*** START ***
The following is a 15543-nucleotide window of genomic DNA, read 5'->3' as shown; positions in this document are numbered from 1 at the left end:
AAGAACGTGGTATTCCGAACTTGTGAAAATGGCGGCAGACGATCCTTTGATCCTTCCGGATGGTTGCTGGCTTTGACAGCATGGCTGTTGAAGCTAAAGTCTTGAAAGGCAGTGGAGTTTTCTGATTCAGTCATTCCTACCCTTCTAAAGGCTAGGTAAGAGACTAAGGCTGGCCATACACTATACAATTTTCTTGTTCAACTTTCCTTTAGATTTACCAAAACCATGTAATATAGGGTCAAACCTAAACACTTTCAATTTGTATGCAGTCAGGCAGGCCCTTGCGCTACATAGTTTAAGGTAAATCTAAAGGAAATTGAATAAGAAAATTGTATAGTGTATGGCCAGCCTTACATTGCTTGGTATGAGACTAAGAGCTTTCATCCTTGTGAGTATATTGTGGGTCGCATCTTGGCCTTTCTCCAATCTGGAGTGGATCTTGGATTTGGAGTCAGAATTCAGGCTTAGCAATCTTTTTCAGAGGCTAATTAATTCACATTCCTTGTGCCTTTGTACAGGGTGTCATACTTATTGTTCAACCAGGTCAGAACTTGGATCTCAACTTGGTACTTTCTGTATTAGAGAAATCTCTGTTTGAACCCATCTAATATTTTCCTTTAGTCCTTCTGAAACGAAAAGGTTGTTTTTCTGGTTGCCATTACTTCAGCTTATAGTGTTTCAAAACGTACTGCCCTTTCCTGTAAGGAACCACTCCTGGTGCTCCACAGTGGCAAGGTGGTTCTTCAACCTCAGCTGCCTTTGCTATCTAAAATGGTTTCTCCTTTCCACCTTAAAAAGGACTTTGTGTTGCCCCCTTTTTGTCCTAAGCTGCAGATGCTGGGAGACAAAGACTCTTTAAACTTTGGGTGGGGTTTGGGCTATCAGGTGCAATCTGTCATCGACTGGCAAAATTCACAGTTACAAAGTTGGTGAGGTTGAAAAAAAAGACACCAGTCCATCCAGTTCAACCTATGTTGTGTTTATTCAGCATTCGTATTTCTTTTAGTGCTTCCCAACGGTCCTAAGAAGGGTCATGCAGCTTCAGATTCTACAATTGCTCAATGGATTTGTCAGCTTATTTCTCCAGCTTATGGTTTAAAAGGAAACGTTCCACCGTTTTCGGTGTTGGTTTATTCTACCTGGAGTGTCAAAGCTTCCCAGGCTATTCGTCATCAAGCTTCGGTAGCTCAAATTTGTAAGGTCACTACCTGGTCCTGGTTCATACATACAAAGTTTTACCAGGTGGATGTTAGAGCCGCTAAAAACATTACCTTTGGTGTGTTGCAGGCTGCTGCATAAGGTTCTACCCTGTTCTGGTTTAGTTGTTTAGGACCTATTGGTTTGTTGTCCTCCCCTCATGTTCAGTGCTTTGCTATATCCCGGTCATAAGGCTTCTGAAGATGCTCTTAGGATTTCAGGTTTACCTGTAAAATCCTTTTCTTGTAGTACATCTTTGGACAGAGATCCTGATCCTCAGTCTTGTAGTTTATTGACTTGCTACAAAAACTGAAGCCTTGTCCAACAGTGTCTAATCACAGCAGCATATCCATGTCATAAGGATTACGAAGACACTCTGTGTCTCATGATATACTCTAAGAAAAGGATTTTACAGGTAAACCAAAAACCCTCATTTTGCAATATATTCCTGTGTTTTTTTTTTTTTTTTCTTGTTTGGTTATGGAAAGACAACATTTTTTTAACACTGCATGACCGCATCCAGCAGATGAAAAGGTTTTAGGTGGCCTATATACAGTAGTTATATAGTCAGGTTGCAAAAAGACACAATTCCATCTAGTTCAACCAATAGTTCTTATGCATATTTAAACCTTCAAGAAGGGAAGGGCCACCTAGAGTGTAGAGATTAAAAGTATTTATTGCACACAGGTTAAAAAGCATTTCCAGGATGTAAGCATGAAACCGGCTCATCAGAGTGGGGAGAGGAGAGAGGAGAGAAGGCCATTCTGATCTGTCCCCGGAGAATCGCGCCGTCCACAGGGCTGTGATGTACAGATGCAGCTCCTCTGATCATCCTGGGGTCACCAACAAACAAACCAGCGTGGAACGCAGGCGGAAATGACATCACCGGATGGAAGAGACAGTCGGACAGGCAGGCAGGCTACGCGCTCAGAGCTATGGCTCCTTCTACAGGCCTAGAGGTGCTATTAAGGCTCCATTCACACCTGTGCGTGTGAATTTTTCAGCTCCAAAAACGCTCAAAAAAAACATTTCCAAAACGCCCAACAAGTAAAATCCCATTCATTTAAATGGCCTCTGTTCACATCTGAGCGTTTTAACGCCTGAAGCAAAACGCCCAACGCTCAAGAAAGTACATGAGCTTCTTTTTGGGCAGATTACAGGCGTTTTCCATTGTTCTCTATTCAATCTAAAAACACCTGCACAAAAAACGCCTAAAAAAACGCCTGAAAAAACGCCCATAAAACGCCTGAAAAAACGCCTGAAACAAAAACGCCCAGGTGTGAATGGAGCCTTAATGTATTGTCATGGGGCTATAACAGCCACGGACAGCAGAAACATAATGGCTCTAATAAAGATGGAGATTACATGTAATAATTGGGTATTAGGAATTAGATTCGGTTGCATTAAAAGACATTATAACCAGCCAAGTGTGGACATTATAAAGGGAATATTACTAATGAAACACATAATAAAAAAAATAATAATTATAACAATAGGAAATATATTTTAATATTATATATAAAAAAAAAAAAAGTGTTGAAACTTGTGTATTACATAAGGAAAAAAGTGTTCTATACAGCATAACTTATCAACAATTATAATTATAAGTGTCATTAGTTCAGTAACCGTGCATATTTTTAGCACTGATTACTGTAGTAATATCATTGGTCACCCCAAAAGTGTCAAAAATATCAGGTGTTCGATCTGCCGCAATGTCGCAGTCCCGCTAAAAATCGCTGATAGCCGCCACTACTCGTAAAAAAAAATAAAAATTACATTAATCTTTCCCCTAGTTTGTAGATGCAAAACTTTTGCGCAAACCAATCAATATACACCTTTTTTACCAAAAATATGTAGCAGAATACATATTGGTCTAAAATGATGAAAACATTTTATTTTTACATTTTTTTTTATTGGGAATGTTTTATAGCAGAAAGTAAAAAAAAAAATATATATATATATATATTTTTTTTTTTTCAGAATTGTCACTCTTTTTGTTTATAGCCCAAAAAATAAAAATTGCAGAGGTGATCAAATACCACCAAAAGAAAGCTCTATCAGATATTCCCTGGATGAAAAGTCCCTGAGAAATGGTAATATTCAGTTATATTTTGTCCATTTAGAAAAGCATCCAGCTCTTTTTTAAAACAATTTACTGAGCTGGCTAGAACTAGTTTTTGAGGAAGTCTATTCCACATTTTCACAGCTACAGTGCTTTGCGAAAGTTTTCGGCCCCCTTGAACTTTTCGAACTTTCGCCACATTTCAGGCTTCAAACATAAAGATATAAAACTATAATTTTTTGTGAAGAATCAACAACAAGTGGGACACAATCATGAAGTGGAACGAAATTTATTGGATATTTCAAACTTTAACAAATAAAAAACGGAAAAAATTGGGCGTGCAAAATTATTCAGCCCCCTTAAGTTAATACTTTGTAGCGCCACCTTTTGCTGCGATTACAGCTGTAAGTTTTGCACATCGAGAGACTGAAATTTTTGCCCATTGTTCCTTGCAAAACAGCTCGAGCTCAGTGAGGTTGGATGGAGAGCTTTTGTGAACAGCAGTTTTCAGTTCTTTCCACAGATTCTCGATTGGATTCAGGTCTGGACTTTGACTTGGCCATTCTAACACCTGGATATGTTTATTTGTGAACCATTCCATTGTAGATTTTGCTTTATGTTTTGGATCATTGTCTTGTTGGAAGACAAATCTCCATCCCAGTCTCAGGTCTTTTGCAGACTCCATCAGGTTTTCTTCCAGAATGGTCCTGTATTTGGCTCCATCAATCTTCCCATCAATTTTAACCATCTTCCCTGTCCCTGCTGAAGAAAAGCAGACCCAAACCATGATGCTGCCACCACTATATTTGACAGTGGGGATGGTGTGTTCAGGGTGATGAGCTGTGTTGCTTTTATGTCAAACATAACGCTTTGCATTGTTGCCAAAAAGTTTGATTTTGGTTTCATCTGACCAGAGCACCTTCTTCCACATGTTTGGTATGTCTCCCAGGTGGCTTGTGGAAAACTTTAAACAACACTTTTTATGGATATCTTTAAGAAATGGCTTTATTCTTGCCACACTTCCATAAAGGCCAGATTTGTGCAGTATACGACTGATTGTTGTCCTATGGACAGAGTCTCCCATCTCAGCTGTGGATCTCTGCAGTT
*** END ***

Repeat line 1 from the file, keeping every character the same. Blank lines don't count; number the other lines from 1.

The following is a 15543-nucleotide window of genomic DNA, read 5'->3' as shown; positions in this document are numbered from 1 at the left end: